Photo courtesy of Jack Holme '17
You learn a lot from your own mistakes. This column won’t be a “Survival Guide to High School.” That book or article doesn’t exist– if it did, all of us would’ve read it. Instead of focusing on my “great” four years here at South, this will be a letter to all the teachers, parents and people that have had the greatest impact on my life during my high school career and people I strive to be like. These people have shaped me to be the best man I can be. To all of you…thank you. You have no idea what you all mean to me.
To the people who literally gave me everything:
Thank you for tutoring me in Geometry, Algebra 1, Algebra 2, Chemistry and going over APUSH notes and Spanish vocab with me. You put a roof over my head and clothes on my back. You two are my boulders. I can talk to both of you about almost anything. Thank you for pushing me to do my best in everything that I do. Mom, thank you for teaching me the skill of thinking of others even when all I want to do is think of myself. Dad, thank you for the drive to work hard and continue to push myself. Even though I might not show it and I annoy you beyond belief, you will always be in my corner, and that’s comforting to know. We are super weird and anyone looking in can attest to that statement, but I wouldn’t want to be related to anyone else. I’m glad I can call you two my parents. Thank you. I love you both.
To the middle school teacher who believed in me:
You probably don’t understand how much of an impact you’ve had on me. I don’t know if you’re ever going to read this…but thank you. Every single day you were enthusiastic, energetic and committed to helping your students. If you hadn’t kept me involved with “The Beat” I wouldn’t have gotten this far. You trusted me to get my stuff done and I can’t thank you enough. You taught me all of my journalism skills: leads, headlines and how to interview properly; skills that have carried me all the way through high school and life. Thank you for trusting me and keeping me involved in journalism..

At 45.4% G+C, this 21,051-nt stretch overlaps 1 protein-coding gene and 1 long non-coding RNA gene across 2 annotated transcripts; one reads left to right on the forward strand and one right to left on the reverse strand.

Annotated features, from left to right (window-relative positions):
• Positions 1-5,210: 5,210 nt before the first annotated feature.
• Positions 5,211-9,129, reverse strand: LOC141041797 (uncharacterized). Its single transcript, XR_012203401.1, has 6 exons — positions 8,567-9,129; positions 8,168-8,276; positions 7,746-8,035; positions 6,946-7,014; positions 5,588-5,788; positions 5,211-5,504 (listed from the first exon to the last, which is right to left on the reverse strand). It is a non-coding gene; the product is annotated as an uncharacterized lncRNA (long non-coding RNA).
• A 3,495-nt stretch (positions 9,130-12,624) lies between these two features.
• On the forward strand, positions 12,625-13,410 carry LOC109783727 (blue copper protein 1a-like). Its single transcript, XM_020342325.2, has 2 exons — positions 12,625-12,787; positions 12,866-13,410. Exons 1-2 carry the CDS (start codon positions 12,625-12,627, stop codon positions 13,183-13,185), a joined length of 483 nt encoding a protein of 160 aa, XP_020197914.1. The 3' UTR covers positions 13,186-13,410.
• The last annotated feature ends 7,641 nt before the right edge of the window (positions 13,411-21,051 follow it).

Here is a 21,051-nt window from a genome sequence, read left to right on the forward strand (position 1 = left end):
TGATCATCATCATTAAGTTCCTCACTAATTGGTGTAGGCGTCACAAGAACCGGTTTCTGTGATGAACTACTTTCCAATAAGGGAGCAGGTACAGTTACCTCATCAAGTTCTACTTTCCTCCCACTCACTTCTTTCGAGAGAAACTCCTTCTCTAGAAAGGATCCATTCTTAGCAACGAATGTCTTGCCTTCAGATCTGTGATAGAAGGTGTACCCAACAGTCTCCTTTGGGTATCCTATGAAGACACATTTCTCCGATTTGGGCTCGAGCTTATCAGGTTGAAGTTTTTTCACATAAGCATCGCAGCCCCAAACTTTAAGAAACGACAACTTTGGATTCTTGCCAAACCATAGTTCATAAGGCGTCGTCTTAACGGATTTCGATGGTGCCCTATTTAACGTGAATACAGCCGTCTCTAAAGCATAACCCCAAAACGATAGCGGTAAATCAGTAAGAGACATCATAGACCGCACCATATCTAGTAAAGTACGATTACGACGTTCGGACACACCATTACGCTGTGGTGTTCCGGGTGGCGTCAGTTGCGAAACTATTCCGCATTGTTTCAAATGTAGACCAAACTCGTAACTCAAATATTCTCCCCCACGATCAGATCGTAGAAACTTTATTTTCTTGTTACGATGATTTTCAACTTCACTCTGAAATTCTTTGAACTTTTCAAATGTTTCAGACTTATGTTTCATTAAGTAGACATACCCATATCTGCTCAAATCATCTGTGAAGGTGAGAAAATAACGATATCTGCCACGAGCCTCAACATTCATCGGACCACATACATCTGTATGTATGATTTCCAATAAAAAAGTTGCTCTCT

To my journalism Mom and Dad who shaped and molded me:
To the person who had my back: Thank you for shaping me in my writing, page design and how to face adversity. When the cookie story broke and “you know who” was after us, you, Alexa and Camille held your ground and trusted in me. You believed in me and illustrated my ability to conduct an interview. I miss you bud; I hope you find copious amounts of success in Cali. (Meet you at Hopcat next time you’re in Michigan.)
To my second mom: You have no idea what you’ve done for me this year. I don’t think I’ve ever been closer with a teacher. Even though it might be extremely weird, there’s a reason I call you “Mom.” You’re my second Mom. You didn’t want to be, but hey….you don’t have a choice, you’re stuck with me. If I’m having an awful day or am extremely conflicted you can always give me clarity. You’re the one who has kept me (somewhat) sane throughout this year. Thank you for everything that you’ve done for me, the Tower and everyone around you. All of us couldn’t have asked for a better adviser….hey, I know you said no before but if you still want to hit up the John Mayer concert….let me know.